Archive for the ‘Free Box’ Category

Cover of Encaustic Materials and Methods: A facsimile edition.

Encaustic Materials and Methods is finally here! Long-time followers of this blog may remember that I’ve been talking about bringing the 1949 text of Francis Pratt and Becca Fizell’s influential but nearly impossible to find book back to life. And after three long years, the book went live on Amazon a couple of weeks ago. Here’s a link to Encaustic Materials and Methods on Amazon.

This is a facsimile edition, which means that each page of the original book was carefully scanned so that the new version maintains the look and feel of the original. Some images were reproduced, though not all. Special thanks to the late Esther Geller for allowing us to include a new photo of her encaustic masterpiece, Oriental Musician (late 1940s). Additionally, we thank the Menil Collection for the rights to reproduce Fleur de Sang (1943) by Victor Brauner, Bryn Mawr College for the rights to reproduce Young Christ Disputing with the Doctors (1945) by David Aronson, the Whitney Museum of American Art for Karl Zerbe’s Harlequin (1944), and of course the Metropolitan Museum of Art for the use of Portrait of a young woman with a gilded wreath (A.D. 120-140).

This book would not have been the labor of love that it is without the assistance of Hannah M. G. Shapero, daughter of Esther Geller, and Ben Aronson, son of David Aronson. They provided insight into the artistic practices of their parents, and it will surprise no one to learn that both are wonderful artists themselves.  Visit Hannah M. G. Shapero’s web site here and Ben Aronson’s web site here. Sadly, both Esther Geller and David Aronson passed away this year.

And finally, a special shout-out goes to Virginia Howard, great-niece of Francis Pratt, who generously shared information about her aunt, including the loan of important archival documents. She also wrote the brief bio of Francis that appears in the book. Thanks, Virginia!

Caution: Yes, Victor Brauner supposedly used gasoline in his encaustic process. But Victor was a Jewish communist hiding out in the mountains during WWII. He had nothing, he could go nowhere and yet he still made art. I love Fleur de Sang for exactly those reasons. Here’s a link to an earlier fan-girl post I did about Victor.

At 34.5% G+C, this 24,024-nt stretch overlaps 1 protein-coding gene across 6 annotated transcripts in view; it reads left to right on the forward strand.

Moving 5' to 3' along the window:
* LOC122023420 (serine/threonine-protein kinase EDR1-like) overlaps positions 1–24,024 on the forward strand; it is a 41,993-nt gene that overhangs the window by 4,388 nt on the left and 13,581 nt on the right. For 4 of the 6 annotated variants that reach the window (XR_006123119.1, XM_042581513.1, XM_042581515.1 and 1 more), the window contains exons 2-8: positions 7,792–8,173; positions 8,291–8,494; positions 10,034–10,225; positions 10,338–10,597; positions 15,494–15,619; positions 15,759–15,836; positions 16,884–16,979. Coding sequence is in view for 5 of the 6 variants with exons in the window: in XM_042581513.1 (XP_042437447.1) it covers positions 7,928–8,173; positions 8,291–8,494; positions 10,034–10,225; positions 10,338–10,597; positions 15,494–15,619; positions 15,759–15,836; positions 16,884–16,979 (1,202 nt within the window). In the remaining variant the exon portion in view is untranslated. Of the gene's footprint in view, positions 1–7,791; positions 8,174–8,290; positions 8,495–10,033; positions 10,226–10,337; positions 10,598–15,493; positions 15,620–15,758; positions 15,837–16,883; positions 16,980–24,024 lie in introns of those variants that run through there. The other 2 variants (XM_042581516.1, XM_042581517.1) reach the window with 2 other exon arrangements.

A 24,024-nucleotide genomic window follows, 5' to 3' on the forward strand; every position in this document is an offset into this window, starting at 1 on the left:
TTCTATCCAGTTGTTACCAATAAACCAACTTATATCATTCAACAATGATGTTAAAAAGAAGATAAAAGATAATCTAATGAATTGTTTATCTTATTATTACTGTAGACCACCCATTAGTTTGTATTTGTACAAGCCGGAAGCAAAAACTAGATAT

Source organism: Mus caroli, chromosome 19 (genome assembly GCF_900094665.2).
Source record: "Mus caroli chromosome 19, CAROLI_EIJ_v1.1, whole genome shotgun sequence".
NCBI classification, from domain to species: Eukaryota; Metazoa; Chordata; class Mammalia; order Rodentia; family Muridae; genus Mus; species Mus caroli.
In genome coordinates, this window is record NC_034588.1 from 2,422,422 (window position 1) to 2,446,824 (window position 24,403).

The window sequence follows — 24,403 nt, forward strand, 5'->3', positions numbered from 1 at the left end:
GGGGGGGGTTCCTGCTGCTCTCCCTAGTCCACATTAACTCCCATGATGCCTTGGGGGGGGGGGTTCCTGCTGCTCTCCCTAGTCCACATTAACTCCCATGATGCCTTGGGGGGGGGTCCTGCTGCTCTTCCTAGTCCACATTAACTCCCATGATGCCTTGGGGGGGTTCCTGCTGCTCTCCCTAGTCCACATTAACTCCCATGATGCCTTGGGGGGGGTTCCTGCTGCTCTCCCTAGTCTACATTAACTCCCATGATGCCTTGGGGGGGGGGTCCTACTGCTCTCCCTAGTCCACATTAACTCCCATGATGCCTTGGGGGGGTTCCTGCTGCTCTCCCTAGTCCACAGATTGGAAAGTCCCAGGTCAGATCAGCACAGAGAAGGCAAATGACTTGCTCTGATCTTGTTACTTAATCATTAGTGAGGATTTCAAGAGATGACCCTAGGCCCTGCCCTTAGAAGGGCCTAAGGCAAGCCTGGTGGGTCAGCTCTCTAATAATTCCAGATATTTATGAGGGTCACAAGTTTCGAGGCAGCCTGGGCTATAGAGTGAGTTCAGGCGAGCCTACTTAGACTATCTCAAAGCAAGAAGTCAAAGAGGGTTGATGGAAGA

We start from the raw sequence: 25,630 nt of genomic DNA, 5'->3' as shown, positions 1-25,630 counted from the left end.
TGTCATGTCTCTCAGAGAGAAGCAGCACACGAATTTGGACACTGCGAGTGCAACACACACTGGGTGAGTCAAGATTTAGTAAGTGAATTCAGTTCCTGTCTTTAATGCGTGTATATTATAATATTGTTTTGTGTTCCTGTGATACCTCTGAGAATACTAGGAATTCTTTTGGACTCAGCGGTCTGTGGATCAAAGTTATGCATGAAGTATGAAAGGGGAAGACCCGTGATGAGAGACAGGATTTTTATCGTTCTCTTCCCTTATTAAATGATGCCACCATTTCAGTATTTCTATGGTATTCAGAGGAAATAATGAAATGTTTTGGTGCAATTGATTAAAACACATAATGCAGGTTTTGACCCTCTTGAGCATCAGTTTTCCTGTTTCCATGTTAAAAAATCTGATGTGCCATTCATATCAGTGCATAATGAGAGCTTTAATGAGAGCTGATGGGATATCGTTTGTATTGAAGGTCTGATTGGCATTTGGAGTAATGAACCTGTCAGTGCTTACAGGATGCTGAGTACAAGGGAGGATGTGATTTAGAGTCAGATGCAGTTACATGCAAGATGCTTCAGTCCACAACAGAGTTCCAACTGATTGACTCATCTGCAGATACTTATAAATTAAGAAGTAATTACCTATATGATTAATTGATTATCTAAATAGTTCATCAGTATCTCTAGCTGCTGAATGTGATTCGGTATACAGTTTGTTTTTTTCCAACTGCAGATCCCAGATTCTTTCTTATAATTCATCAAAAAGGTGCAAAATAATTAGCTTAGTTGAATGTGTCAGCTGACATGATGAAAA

Artists familiar with art materials (flake white, anyone?) knows that most of these things will kill you, one way or another. So please, exercise caution even when using your commercial encaustic products.

And maybe it goes without saying but I’ll say it anyway: keep your gas in your tank.

Last word: Looking at the recipes and formulas in Encaustic Materials and Methods is to witness the birth of modern encaustic art. We wouldn’t be who we are now without the genius of these mid-20th century artists, most of whom are gone now.

Here's a cute photo of Esther Geller standing in front of Oriental Musician. Photo from the Boston Globe.

Here’s a cute photo of Esther Geller standing in front of Oriental Musician. Photo from the Boston Globe.

Free stuff
I loaded a pdf of sample pages of Encaustic Materials and Methods in the Free Box, the top box in the right-hand column of this page. Take a look.

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For Christmas this year (no doubt as part of his therapy), The Theory made me a little book of pictures entitled Caprice. The images are from our kitchen renovation and show details of old wallpaper, textures and other strange follies we found under the wall board. For instance, we found newspaper pages glued to the wall as insulation, which looked like photo transfers in contemporary mixed media art. In other places, we found layers of paint (probably lead-based) dripping and flowing over one another in fantastical shapes. In other places, someone patched holes in the original walls with old Folgers coffee tin lids.

You can just make out the words “drip grind” along the upper edge. What were they thinking, those farmers?

The Theory photographed these occurrences as they came to light not just to document the reno, but also in stunned amazement at the activities of our house’s previous owners. Who were these people?